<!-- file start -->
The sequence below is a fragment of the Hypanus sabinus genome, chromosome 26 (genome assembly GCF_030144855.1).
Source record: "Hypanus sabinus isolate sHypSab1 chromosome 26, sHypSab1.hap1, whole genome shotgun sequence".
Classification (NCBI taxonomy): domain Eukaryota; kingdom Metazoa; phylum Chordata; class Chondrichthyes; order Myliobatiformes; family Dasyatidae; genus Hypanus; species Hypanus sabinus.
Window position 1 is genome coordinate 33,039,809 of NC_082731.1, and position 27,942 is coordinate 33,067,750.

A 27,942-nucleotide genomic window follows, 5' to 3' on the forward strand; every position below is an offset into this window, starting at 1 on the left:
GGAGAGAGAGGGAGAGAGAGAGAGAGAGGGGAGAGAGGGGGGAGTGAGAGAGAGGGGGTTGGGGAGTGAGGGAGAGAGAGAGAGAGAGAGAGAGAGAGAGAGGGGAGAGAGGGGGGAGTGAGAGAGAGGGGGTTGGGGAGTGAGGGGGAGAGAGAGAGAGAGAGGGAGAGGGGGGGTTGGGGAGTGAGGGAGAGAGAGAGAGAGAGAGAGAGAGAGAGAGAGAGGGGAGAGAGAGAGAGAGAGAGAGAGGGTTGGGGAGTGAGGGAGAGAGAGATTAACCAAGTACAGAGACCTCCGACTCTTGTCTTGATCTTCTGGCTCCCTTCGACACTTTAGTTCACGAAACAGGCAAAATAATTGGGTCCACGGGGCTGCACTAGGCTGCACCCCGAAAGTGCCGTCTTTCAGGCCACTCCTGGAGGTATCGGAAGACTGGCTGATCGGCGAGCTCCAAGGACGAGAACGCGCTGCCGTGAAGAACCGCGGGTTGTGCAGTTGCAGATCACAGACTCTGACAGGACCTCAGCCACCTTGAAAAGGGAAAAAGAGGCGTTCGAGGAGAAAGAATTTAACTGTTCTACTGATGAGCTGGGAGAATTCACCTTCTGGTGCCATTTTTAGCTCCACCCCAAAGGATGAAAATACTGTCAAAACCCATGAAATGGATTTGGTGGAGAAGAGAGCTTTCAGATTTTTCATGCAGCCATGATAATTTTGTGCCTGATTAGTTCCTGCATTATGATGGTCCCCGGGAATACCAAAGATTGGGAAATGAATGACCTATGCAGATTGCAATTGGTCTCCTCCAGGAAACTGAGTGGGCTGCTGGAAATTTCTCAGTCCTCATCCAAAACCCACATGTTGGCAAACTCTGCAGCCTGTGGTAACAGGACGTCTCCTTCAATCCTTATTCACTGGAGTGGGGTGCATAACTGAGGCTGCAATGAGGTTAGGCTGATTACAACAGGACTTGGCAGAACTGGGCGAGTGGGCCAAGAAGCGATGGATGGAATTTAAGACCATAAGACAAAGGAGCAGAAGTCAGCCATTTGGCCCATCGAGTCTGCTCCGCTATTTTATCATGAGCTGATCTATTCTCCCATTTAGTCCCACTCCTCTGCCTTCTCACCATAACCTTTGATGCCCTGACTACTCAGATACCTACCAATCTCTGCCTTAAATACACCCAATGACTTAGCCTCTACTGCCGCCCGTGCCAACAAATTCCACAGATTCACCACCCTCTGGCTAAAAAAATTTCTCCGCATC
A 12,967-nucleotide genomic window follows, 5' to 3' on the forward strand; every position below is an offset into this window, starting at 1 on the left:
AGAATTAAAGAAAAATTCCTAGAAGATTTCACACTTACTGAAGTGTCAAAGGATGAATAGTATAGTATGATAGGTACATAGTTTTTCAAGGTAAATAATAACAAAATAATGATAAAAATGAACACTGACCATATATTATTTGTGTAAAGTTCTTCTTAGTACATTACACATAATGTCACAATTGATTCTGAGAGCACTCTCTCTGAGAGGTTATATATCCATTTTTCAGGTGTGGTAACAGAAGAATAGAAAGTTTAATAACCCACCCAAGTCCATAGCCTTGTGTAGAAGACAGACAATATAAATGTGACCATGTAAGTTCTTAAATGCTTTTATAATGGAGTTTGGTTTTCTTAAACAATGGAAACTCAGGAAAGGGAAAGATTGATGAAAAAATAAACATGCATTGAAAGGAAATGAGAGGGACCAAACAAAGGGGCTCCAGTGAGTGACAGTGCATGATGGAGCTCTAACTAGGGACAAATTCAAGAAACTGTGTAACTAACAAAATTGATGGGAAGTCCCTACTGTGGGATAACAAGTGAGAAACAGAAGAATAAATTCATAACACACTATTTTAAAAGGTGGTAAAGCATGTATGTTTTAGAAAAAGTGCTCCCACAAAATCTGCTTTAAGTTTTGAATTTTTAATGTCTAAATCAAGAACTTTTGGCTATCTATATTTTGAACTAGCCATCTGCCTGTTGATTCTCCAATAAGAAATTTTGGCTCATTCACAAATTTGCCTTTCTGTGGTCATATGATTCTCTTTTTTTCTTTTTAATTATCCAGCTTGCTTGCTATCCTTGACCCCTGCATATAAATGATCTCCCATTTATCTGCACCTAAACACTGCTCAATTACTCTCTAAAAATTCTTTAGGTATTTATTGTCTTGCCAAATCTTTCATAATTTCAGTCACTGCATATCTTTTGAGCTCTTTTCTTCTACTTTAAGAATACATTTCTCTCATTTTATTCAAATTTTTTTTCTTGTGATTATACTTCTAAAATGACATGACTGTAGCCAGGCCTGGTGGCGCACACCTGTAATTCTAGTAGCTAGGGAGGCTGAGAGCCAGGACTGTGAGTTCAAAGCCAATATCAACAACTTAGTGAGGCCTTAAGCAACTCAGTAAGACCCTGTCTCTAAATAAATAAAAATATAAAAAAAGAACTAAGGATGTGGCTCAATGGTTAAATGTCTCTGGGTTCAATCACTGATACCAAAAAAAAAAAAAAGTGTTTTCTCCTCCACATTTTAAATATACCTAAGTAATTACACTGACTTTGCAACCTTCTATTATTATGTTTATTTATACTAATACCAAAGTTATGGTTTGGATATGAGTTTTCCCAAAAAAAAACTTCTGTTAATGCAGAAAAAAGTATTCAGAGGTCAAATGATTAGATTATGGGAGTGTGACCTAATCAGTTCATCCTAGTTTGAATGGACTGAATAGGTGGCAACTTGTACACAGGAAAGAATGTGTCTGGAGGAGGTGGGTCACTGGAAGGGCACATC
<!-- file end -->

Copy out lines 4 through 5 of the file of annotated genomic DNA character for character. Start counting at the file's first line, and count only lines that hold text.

Window position 1 is genome coordinate 33,039,809 of NC_082731.1, and position 27,942 is coordinate 33,067,750.

A 27,942-nucleotide genomic window follows, 5' to 3' on the forward strand; every position below is an offset into this window, starting at 1 on the left: